One spring Sunday, Michael celebrated Easter with his church community. When he went into work at the local auto shop the next day, the owner called him into the office. The owner said he has seen pictures of Michael at church on social media. The manager told Michael that his shop is no place for Baptists and fired Michael on the spot.
Jennifer went in for a job interview with a community bank. She had just graduated college with highest honors and a degree in finance. She sailed through the interview, but at the end, the manager told her that he won't hire her. When Jennifer asked why, the manager said that "banking is a man's business."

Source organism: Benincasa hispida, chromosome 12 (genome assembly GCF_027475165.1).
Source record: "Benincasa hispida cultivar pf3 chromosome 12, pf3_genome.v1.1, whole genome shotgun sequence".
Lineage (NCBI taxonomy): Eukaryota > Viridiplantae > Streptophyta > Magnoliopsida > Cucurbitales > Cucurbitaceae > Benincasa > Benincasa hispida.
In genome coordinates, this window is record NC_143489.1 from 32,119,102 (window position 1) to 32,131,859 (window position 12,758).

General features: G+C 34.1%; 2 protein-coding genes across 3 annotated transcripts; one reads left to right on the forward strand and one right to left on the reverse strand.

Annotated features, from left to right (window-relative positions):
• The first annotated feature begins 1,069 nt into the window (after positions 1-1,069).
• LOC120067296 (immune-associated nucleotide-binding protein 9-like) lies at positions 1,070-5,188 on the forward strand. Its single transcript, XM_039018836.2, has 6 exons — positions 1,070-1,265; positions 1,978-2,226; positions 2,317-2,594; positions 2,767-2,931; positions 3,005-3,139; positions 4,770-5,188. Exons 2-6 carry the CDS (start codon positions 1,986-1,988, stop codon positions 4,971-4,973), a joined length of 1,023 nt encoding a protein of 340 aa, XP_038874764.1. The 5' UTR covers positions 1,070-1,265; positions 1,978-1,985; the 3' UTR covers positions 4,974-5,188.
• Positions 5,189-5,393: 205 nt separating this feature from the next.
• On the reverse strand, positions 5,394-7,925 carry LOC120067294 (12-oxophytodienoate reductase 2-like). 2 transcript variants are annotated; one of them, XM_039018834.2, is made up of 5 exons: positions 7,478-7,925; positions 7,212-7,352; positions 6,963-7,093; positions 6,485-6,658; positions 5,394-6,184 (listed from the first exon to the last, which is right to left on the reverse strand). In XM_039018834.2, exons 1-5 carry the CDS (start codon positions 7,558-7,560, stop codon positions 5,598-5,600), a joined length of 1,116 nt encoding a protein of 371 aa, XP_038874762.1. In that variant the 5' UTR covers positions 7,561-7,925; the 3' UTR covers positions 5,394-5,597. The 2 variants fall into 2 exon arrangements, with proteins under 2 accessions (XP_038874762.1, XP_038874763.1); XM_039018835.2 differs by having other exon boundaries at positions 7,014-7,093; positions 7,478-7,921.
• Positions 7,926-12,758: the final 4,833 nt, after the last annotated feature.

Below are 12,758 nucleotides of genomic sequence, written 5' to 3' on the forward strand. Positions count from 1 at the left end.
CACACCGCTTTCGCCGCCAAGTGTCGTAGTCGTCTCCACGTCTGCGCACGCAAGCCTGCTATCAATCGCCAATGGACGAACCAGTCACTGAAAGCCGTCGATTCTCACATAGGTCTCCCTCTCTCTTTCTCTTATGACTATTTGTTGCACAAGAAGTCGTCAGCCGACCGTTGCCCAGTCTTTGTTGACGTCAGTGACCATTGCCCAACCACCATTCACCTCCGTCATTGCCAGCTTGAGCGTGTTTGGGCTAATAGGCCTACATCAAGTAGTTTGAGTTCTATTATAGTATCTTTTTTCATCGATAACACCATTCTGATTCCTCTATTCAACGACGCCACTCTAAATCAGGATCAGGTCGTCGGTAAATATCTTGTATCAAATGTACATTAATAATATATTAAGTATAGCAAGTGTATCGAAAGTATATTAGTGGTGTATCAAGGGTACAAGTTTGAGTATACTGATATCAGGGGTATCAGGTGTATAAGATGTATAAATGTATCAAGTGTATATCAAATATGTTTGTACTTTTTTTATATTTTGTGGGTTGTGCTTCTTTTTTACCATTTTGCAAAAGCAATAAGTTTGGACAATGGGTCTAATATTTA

Corey was an older man who had just gotten a part-time job at the local diner to supplement his income during retirement. When Corey arrived for his first day, he discovered he was the only older employee in the establishment. Corey's co-workers immediately started harassing him because of his age, calling him names and shunning him. When Corey went to his shift manager asking what to do, she told him, "If you don't like it, you can leave."
All of these hypothetical situations are certainly illegal, right? Isn't it a basic rule of law that employers cannot discriminate based on things like religion, gender and age? Can't all these employers be held accountable for their unlawful practices?
Most people do not understand the gaping loophole in federal law that leaves millions of Americans vulnerable to this kind of discrimination. The truth is that none of the major equal employment opportunity statutes—Title VII of the Civil Rights Act of 1964, the Age Discrimination in Employment Act 1967, and the Americans with Disabilities Act of 1990—protects workers at businesses with fewer than 15 employees.
This means it is generally